Mexico’s airports and seaports remain open.
The US and Mexico have agreed to prohibit all but “essential crossings” at the land border until at least August 20th, 2020—and the US State Department has advised all its citizens not to travel abroad.
States and municipalities will determine how and when they restart social, educational, and economic activities. For example, this is Mexico City’s outline plan:
- From June 1st, agriculture, manufacturing, logistics and moving services may resume, provided they adhere to ‘social distancing’ rules;
- From June 15th, restaurants, department stores, (operating at only 1/3rd of their full capacity), professional services, theaters and cinemas, sporting events (with no live spectators), medical services, and public-facing government offices may resume activities;
- From August, some schools might return, and workers in corporate offices may be allowed to return to their workplaces; government offices which are not public-facing may also return to work this month;
- From September, schools and universities may return to classes on-campus, bars and nightclubs might be allowed to reopen, gymnasiums and massage services might also resume;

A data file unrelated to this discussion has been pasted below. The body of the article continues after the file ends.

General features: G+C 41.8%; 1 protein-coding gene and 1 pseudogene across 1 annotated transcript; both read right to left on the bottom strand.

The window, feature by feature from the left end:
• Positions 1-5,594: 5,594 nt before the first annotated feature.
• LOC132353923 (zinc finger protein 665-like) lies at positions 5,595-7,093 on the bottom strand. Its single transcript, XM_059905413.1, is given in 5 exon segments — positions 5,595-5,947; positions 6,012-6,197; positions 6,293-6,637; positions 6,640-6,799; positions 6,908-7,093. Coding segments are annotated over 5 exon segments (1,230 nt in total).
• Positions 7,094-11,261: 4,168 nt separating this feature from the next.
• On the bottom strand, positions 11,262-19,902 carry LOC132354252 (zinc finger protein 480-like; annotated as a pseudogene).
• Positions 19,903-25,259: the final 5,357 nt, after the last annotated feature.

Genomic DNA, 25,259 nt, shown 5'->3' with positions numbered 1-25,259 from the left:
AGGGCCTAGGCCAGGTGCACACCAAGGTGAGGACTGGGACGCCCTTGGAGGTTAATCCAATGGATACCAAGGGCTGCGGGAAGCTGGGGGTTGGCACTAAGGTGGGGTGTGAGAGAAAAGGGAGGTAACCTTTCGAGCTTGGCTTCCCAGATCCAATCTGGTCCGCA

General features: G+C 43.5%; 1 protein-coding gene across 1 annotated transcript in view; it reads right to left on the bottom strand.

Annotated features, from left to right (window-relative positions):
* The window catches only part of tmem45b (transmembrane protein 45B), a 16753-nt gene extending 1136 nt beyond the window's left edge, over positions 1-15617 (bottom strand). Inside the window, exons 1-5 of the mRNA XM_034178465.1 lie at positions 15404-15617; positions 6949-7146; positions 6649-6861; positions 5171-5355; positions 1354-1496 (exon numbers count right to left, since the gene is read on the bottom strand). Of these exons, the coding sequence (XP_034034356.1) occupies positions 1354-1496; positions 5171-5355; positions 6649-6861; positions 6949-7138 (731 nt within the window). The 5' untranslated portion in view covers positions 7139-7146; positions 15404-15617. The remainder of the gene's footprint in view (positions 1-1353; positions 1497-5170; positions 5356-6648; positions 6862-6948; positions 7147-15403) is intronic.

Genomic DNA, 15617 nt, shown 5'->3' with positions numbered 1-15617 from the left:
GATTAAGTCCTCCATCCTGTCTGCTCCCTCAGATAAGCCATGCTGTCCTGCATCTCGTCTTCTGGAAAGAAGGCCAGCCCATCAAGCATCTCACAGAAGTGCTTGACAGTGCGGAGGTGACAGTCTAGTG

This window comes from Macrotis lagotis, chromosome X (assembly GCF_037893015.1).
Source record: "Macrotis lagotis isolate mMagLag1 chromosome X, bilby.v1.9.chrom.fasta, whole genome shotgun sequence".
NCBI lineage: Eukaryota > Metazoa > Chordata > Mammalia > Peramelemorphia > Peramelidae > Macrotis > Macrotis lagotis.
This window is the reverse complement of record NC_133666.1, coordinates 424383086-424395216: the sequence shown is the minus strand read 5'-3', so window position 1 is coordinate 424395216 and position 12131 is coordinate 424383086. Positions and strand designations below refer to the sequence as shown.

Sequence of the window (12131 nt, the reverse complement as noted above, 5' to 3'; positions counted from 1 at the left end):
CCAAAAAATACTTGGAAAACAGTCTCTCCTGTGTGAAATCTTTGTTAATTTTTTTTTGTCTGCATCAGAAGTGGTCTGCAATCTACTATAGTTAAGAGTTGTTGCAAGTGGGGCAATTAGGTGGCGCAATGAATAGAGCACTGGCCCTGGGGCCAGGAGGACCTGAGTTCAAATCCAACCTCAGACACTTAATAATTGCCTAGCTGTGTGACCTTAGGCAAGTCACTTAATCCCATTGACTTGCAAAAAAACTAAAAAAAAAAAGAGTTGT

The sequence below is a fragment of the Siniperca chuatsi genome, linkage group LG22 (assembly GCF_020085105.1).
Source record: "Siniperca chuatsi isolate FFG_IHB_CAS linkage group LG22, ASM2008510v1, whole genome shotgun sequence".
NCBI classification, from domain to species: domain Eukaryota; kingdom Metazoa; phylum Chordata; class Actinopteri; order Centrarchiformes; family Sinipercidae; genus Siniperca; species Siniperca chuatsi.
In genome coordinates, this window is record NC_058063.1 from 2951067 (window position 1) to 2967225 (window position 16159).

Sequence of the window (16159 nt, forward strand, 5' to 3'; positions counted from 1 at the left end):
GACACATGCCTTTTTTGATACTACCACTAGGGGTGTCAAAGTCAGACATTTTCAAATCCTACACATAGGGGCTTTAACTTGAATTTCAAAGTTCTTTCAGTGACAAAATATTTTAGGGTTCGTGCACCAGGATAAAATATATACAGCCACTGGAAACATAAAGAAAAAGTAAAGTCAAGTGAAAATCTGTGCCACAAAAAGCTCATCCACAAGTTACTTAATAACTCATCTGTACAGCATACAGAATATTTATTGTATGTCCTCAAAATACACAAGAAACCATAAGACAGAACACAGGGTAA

- Universal measures during this time include ‘social distancing’ rules, public transport being methodically sanitized, companies asked to keep workers at home where it’s feasible to do so and to stagger work-day schedules at factories and offices; public parks and shopping centers/malls will only be allowed to host 25% of their full capacity.
Mexican Tourism will return gradually. States and destinations that rely on tourists are setting-out phased plans to reopen leisure services in the months ahead. A modest flow of domestic tourism is anticipated to resume this summer and it’s expected that international tourism will take longer to return. States and regions are still working out the details of how hotels, restaurants and other leisure activities can reopen. Mexico’s international tourism fair, Tianguis, has been rescheduled to spring 2021.